AP: I'm Adam Phillips for Wordmaster, sitting in for Roseanne Skirble and Avi Arditti. Today, we take a look at some of the specialized words found in the world of fashion.
(MUSIC: "I'm Too Sexy for My Shirt"/Right Said Fred)
AP: New York City enjoys pride of place as one of the world's top fashion centers. That's where you'll find Valerie Steele, who directs the Museum of the Fashion institute of Technology, or FIT ["F-I-T"], where many of tomorrow's fashion designers, marketing executives and others train for careers in the six-hundred-eighty-billion-dollar-a-year fashion industry.
VALERIE STEELE: "The fashion world is the industry for me. It's definitely its own world. It has its own discourse. You could call it voguespeak, I guess. Vogue being, of course, the number one fashion magazine internationally.
AP: Indeed, Vogue is the premier go-to place for both industry professionals and the public to see a designer's line, a word that FIT assistant curator Fred Dennis says means about the same thing as a designer's collection:
FRED DENNIS: "A collection is what a designer will produce [in] any given season. It can be anywhere from twenty-five to a hundred pieces depending on the designer. Pieces are looks. A look is a total head-to-toe ensemble. So you can start with a hat perhaps, a top, shoes."
AP: "Ensemble" is one of dozens of French words used every day in the world of haute couture, a phrase that translates literally as high culture but which also connotes the glamorous, expensive side of fashion -- or, as they say, la mode. Again, Valerie Steele.
VALERIE STEELE: "So you talk about decolletage [day-coe-la-TAHGE] for example, which is the noun referring to a neckline of say a dress, usually a low neckline, as in a plunging decolletage."
AP: The fashion world sometimes pokes fun at itself with terms like fashionista, meaning an almost obsessively knowledgeable expert on what's hot -- meaning in, or in fashion - and what's not. FIT's Tamsen Schwartzman contrasts fashionista with fashion victim.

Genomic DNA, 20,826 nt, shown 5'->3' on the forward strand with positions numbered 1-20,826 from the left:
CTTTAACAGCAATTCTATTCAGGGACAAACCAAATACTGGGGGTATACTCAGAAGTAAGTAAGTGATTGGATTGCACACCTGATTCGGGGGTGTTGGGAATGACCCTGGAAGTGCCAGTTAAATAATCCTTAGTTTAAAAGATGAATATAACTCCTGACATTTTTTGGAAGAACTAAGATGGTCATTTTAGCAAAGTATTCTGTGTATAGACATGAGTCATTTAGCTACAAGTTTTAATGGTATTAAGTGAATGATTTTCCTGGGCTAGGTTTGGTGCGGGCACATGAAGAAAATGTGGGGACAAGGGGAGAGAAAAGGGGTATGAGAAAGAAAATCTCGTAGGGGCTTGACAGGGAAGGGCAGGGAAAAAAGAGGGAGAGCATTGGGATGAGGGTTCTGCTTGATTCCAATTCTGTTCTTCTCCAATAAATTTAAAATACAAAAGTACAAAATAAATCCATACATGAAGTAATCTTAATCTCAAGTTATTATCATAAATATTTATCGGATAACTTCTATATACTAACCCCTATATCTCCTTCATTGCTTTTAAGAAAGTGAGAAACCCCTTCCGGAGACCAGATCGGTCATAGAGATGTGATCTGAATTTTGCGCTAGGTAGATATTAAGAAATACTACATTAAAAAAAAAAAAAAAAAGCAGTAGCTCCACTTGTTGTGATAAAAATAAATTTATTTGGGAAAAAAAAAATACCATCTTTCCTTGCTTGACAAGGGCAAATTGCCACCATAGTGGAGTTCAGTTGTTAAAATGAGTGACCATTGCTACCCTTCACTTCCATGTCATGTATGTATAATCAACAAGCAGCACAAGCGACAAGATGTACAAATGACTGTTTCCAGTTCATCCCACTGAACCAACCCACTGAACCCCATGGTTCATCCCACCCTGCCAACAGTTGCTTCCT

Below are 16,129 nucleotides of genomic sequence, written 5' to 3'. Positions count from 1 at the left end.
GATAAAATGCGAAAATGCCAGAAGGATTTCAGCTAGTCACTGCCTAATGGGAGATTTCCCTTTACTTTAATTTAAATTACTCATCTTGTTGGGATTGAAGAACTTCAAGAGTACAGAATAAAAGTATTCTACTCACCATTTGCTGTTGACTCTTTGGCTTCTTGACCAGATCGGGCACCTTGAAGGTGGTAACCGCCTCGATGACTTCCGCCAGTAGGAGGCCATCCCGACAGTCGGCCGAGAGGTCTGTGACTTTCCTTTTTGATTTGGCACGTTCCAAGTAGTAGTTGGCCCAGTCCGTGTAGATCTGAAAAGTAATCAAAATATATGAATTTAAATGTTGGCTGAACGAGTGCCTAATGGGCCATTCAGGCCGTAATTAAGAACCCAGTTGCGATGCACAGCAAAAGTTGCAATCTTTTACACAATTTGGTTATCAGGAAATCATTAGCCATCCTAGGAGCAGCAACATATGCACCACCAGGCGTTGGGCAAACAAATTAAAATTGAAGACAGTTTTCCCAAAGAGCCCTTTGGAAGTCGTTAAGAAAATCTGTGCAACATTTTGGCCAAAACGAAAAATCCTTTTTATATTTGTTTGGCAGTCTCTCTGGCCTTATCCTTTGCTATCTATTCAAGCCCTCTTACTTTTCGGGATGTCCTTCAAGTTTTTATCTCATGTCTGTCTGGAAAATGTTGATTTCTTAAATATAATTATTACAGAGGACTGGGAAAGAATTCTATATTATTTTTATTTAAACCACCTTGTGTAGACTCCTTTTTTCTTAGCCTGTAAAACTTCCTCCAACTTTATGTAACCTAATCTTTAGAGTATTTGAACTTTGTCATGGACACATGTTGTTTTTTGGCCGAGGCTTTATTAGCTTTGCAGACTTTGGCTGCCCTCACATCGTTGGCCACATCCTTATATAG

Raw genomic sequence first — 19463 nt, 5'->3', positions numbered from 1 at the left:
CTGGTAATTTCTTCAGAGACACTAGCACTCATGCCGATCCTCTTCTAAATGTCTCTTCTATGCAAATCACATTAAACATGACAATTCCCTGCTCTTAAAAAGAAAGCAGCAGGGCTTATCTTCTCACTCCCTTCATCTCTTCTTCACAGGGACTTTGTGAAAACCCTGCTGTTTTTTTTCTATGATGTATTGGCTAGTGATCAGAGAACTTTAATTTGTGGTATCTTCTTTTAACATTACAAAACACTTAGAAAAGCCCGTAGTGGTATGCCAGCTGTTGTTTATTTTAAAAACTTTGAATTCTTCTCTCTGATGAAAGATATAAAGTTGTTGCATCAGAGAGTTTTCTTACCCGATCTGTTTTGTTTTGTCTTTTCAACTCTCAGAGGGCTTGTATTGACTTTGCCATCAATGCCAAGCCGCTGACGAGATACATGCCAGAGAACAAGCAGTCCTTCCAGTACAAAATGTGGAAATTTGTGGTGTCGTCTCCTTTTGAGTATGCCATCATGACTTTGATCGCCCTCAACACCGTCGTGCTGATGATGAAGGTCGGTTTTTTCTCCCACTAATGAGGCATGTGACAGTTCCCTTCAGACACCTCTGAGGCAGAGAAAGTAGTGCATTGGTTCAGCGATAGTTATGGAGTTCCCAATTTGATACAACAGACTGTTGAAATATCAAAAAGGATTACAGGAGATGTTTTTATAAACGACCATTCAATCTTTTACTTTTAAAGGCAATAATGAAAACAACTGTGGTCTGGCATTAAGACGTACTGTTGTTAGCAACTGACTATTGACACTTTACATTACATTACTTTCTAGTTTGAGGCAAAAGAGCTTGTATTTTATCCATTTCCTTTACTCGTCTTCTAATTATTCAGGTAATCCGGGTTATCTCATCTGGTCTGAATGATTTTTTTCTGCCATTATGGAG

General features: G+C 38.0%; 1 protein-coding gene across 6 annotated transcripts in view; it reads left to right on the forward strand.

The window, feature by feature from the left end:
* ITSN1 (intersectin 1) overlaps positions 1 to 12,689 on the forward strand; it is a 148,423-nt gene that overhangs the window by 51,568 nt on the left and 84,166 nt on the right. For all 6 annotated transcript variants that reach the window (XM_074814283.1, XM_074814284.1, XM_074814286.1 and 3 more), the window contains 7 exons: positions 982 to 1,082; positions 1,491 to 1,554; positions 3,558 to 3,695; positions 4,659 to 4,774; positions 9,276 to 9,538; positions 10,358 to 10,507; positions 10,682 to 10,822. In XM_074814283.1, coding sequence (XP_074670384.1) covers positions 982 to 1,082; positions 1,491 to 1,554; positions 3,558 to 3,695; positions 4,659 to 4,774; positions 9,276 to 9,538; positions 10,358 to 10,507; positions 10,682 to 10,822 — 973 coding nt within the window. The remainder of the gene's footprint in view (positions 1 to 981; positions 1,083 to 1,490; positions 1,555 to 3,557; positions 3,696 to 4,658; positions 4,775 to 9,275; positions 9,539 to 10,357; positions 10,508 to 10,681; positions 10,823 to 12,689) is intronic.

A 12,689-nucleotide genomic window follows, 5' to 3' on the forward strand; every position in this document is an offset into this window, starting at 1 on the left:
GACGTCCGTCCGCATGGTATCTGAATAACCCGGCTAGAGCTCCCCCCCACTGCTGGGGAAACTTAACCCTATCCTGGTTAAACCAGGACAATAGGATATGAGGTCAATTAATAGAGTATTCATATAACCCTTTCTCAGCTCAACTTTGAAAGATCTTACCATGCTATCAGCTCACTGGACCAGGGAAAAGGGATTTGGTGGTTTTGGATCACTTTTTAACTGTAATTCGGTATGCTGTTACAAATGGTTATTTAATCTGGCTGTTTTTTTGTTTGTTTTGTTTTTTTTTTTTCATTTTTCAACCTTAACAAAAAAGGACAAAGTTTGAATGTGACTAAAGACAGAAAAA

TAMSEN SCHWARTZSMAN: "One who falls prey to the latest trends and fads. They'll go out and buy something that lasts as a fad for only a couple of months. Fashion victims can also be the people who are cutting edge -- bringing some trend into the market."
AP: "So I presume that the fashion industry likes these kind of 'victims.'"
TAMSEN SCHWARTZSMAN: "Of course! They shop. They promote things that other people then catch on to, and buy."
AP: Indeed, the business of fashion is all about desire, and so many fashion words convey judgments about what is attractive -- and what isn't. Many terms of fashion praise, such as dope, sharp and phat (it's spelled P-H-A-T) are borrowed from popular music and the hip-hop scene.
And, according to Emily Berry at Parsons The New School for Design, another New York fashion school, just what will be considered phat in two seasons can be seen right now on what insiders call the catwalk.
EMILY BERRY: "Which is a colloquial word for 'runway.' It's usually a stage from where models will walk down to display the fashions of the line and they walk in a very straight line much like a cat would, one foot in front of the other. And the term catwalk was also made popular by the song: 'I'm too sexy, on the catwalk, on the catwalk, yeah.'"
AP: All the young women in Emily's class know that song, just as all agree with classmate Stella Kim, who says that some clothes, such as the mom pant, can never be sexy.
STELLA KIM: "And it refers any pant that seems excessively high on the waist and in the back, which tends to accentuate the gluteus maximus [buttocks] and also the front, also known as the mom pooch [the stomach area]."
AP: "So it's not necessarily a complimentary term."
STELLA KIM: "Not necessarily, no."
AP: Nor, adds Emily Berry, is the term muffin top.
EMILY BERRY: "It's when you have a lot of women who are wearing pants or skirts that are too tight for them, so all of the fat that would normally reside in their pants has bubbled over the top. The love handles just sort of explode above the hip line."
AP: Many fashion phrases can be either positive or negative, depending on the context. Fashion Institute of Technology curator Molly Sorkin cites the phrase over the top as another example.
MOLLY SORKIN: "'Over the top' is used to mean that something is just kind of beyond and too much. And it can refer to excess in good ways and bad ways. So you can have some amazing couture dress that is over the top, or somebody can be over the top because it's a little crazy."
AP: It all depends on the zeitgeist, adds Sorkin.
MOLLY SORKIN: "It's kind of what is in the air and what is now, and what is happening. That's kind of tricky because once something is now, it's also kind of over."
AP: For many, the fleeting nature of fashion trends may be part of their charm. Today, pink handbags, for example, might be chic -- the word means fashionable -- but tomorrow, they'll be so yesterday.
However, one thing does remain constant: as long as people wear clothes and want to be admired for them, there will be fashion, and people will talk. For Wordmaster, I'm Adam Phillips reporting from New York.